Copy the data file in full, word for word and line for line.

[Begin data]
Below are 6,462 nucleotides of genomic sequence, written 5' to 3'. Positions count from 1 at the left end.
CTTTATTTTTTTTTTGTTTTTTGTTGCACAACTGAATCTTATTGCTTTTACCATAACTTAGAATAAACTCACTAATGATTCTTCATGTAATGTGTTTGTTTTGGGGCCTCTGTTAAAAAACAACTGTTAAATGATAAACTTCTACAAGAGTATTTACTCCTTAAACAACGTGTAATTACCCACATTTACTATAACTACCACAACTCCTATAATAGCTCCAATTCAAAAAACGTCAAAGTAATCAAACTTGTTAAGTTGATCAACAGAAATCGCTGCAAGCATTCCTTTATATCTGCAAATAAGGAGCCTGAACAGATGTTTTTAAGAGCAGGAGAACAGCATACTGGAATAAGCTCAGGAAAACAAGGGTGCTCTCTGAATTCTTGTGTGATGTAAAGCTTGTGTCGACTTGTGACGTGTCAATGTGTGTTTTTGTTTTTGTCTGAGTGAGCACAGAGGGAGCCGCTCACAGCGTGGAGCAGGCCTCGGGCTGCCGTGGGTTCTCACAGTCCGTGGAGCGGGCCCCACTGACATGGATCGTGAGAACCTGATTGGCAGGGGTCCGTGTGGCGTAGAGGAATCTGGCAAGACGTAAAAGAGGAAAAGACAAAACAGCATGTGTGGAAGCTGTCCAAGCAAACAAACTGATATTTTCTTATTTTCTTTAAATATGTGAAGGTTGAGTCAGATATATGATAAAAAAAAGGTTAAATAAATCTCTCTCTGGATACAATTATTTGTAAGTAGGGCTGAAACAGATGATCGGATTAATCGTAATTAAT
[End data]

Below are 6,462 nucleotides of genomic sequence, written 5' to 3'. Positions count from 1 at the left end.
CTTTATTTTTTTTTTGTTTTTTGTTGCACAACTGAATCTTATTGCTTTTACCATAACTTAGAATAAACTCACTAATGATTCTTCATGTAATGTGTTTGTTTTGGGGCCTCTGTTAAAAAACAACTGTTAAATGATAAACTTCTACAAGAGTATTTACTCCTTAAACAACGTGTAATTACCCACATTTACTATAACTACCACAACTCCTATAATAGCTCCAATTCAAAAAACGTCAAAGTAATCAAACTTGTTAAGTTGATCAACAGAAATCGCTGCAAGCATTCCTTTATATCTGCAAATAAGGAGCCTGAACAGATGTTTTTAAGAGCAGGAGAACAGCATACTGGAATAAGCTCAGGAAAACAAGGGTGCTCTCTGAATTCTTGTGTGATGTAAAGCTTGTGTCGACTTGTGACGTGTCAATGTGTGTTTTTGTTTTTGTCTGAGTGAGCACAGAGGGAGCCGCTCACAGCGTGGAGCAGGCCTCGGGCTGCCGTGGGTTCTCACAGTCCGTGGAGCGGGCCCCACTGACATGGATCGTGAGAACCTGATTGGCAGGGGTCCGTGTGGCGTAGAGGAATCTGGCAAGACGTAAAAGAGGAAAAGACAAAACAGCATGTGTGGAAGCTGTCCAAGCAAACAAACTGATATTTTCTTATTTTCTTTAAATATGTGAAGGTTGAGTCAGATATATGATAAAAAAAAGGTTAAATAAATCTCTCTCTGGATACAATTATTTGTAAGTAGGGCTGAAACAGATGATCGGATTAATCGTAATTAAT